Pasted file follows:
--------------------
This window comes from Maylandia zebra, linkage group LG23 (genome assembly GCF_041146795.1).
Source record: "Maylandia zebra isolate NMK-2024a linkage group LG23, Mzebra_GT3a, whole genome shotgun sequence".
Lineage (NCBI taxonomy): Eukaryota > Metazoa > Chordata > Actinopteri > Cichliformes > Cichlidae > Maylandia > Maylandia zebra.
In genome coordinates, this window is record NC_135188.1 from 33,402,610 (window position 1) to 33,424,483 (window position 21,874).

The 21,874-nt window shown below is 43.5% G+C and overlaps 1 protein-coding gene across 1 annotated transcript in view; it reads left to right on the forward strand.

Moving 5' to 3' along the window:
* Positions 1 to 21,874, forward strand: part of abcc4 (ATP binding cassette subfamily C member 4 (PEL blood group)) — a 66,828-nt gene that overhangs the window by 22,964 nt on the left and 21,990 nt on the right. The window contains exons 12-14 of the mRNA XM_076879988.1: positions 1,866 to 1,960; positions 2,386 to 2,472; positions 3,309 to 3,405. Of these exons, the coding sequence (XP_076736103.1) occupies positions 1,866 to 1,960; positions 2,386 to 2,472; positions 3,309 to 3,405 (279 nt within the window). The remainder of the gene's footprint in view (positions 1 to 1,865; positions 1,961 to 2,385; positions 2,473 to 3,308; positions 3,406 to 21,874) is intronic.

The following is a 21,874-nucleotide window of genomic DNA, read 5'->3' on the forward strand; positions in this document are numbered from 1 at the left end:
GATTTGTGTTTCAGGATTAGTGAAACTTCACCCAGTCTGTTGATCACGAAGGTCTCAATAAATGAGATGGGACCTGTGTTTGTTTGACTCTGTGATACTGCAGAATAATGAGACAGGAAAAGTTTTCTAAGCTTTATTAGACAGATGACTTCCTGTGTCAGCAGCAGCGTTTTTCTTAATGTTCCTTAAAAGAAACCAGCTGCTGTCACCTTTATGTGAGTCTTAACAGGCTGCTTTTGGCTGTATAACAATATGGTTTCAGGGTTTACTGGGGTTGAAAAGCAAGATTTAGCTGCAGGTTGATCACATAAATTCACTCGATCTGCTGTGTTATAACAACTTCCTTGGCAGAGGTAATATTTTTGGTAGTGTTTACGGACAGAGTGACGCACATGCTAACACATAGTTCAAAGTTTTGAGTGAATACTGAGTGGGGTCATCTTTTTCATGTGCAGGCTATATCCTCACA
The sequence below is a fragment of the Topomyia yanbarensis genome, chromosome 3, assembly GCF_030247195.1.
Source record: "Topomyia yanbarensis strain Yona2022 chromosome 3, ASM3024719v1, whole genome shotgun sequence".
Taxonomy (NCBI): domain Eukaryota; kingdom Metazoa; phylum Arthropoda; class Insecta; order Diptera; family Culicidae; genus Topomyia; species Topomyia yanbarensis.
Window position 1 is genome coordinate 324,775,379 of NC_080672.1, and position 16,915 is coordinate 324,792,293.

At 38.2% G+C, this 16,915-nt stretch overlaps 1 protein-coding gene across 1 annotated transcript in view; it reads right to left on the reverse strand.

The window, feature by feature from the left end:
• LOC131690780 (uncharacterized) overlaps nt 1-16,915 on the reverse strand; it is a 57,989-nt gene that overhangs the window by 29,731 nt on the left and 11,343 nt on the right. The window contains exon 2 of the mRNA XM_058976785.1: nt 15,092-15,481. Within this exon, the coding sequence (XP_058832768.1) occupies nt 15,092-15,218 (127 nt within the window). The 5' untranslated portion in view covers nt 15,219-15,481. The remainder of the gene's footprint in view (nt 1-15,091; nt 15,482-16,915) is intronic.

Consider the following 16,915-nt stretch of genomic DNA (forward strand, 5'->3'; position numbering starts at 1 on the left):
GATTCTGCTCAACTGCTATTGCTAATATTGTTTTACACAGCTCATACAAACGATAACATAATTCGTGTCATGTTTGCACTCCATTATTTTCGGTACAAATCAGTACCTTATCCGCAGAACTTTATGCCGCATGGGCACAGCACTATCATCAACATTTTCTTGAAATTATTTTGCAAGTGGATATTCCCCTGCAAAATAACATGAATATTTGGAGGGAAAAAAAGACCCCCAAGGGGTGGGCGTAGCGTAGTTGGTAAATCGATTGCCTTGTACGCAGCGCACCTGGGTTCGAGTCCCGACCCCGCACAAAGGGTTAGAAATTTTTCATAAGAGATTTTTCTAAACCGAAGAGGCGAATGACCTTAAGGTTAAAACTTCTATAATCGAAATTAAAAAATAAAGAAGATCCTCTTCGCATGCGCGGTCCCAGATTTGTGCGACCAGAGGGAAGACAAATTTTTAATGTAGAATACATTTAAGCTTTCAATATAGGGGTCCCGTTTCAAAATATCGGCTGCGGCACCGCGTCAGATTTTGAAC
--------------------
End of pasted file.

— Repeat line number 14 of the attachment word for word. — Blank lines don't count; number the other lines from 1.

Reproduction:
At 38.2% G+C, this 16,915-nt stretch overlaps 1 protein-coding gene across 1 annotated transcript in view; it reads right to left on the reverse strand.